No doubt the recession has led to more people trying their luck with bogus claims, but some insurance companies stand accused of not paying what they owe. The issue has pitched brokers against insurers as they battle hard to get the best deal for their clients

In July 2009, the downpour reflected the nation’s mood: it was the wettest July on record, with thundery showers and localised flooding commonplace – and we were officially in the depths of a recession.

Petty theft and small-scale fraud were increasing as more people resorted to crime. In one office, a corporate adviser and a fund manager walked in to find that an £1,800 laptop computer had been pilfered, perhaps by a former employee. They submitted an insurance claim, only to find that it was rejected because of a policy exclusion stipulating no payment for theft by “persons lawfully on the premises”. Stunned, their broker took the case to the Financial Ombudsman Service, which deemed that the policy exclusion was unsupportable. They were awarded the full £1,800.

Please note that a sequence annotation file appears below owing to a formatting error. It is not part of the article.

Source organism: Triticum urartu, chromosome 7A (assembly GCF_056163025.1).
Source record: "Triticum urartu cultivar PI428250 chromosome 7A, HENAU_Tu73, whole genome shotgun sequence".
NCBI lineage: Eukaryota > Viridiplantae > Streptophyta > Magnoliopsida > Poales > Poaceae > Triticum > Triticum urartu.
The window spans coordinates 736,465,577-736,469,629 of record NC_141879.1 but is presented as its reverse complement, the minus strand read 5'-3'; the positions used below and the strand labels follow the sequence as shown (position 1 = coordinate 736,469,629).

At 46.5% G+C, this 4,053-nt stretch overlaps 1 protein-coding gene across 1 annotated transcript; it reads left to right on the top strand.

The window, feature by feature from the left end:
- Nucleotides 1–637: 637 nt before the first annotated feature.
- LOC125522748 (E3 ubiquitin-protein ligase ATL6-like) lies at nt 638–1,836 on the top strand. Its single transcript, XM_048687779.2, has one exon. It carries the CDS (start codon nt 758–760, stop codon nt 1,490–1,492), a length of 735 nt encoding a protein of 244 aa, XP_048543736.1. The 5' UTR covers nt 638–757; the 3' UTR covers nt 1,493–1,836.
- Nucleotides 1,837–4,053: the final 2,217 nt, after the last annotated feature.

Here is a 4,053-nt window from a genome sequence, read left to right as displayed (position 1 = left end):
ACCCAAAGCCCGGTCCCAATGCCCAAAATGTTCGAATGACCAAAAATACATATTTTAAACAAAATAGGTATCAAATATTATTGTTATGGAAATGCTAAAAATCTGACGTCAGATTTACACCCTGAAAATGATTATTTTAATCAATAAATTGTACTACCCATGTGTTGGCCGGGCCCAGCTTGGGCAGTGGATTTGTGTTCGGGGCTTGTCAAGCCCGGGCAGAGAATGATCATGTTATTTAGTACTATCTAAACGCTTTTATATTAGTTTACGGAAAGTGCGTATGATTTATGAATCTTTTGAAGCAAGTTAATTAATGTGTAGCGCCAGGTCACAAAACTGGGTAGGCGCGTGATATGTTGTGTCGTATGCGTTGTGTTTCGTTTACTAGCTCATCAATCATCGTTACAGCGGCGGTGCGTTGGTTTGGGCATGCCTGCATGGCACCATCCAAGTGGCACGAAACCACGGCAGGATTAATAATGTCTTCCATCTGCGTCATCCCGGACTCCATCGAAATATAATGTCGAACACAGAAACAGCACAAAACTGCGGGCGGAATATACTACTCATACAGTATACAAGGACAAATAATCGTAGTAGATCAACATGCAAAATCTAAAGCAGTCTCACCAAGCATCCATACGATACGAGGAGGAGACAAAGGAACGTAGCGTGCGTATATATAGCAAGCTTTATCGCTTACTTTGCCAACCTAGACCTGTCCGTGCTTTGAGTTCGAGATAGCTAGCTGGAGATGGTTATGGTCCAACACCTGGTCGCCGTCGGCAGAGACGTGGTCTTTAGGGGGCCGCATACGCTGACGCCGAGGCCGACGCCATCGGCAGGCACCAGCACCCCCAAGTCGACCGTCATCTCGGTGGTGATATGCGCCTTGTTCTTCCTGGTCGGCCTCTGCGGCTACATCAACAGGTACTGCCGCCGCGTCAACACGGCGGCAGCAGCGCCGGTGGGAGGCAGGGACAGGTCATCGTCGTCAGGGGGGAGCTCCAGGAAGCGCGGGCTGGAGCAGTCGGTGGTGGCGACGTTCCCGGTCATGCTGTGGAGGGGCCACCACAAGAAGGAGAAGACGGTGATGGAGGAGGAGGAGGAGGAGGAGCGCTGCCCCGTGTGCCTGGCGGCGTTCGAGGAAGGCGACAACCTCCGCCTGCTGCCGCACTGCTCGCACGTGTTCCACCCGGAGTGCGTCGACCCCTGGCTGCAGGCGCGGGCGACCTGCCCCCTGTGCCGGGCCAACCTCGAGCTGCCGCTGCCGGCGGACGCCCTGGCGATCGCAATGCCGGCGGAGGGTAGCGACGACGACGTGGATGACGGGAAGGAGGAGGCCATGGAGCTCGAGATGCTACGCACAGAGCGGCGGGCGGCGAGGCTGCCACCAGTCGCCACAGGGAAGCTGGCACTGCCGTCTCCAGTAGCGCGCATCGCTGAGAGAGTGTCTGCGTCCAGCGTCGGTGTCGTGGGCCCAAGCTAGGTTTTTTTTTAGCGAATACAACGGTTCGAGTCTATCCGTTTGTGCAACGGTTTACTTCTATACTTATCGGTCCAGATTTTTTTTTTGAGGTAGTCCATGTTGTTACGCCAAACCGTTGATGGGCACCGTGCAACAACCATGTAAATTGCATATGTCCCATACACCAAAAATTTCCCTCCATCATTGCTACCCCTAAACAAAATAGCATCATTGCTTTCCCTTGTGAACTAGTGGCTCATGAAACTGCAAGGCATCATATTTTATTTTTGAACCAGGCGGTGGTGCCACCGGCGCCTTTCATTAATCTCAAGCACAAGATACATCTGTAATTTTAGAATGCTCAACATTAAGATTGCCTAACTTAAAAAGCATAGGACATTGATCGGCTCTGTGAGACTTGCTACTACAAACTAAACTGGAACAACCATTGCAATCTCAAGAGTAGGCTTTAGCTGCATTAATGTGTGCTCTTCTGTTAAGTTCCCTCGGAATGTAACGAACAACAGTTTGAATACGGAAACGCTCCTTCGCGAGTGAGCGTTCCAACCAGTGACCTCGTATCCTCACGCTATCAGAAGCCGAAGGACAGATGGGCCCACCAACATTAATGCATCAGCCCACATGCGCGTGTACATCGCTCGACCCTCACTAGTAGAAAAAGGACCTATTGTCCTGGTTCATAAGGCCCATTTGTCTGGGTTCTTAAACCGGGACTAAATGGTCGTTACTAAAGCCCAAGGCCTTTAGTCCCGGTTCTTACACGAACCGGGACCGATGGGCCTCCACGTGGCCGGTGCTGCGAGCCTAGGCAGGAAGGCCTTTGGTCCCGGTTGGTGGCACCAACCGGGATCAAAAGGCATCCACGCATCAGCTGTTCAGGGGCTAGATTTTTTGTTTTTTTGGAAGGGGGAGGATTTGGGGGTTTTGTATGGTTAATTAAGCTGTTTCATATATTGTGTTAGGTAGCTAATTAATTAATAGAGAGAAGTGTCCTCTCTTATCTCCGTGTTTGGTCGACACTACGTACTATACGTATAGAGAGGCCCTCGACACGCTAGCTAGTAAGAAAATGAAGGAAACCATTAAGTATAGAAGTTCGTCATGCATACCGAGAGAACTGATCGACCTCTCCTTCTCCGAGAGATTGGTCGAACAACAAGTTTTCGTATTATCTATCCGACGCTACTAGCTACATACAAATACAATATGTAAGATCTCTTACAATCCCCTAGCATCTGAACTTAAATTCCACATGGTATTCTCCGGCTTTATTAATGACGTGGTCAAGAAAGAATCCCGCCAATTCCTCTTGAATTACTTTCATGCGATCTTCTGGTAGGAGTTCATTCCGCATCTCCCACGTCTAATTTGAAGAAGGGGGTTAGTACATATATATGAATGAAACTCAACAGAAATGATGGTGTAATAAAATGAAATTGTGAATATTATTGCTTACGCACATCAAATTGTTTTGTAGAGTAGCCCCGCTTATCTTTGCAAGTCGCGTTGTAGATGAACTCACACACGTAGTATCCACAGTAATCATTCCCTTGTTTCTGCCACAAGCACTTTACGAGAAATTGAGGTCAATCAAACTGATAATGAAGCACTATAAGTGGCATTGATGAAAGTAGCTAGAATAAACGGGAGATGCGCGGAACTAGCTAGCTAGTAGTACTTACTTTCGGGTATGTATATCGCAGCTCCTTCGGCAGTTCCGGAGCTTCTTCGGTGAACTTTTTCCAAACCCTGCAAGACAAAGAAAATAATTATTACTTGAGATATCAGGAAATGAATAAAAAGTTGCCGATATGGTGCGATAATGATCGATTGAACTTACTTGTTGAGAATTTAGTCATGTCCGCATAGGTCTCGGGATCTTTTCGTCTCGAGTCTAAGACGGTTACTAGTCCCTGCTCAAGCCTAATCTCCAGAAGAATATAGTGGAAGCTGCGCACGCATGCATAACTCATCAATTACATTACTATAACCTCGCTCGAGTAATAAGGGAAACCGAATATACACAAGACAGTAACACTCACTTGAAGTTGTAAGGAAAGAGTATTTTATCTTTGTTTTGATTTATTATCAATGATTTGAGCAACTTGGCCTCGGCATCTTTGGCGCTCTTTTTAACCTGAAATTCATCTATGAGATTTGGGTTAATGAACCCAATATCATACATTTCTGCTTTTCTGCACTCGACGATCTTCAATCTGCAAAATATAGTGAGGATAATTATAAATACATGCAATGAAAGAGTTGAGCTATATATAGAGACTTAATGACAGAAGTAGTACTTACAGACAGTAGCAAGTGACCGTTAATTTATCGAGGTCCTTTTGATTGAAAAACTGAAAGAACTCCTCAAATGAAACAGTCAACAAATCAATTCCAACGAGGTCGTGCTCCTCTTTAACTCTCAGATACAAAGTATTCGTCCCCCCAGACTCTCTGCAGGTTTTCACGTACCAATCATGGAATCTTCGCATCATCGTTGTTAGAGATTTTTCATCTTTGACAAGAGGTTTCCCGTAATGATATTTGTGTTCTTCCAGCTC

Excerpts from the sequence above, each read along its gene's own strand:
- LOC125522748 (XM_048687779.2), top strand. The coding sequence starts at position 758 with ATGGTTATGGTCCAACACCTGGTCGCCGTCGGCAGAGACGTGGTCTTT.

This case is not unique when it comes to people struggling to get money from an insurance policy: there is the claim for water damage to a kitchen where a settlement of £4,500 eventually became £20,000 when the insurer properly looked into the incident; then there’s the flood damage that required £17,500 of repairs but for which the policyholder was offered barely half the sum, and also the fire that cost a business £400,000 but for which the insurer was willing to hand over just £170,000. So are they playing fair?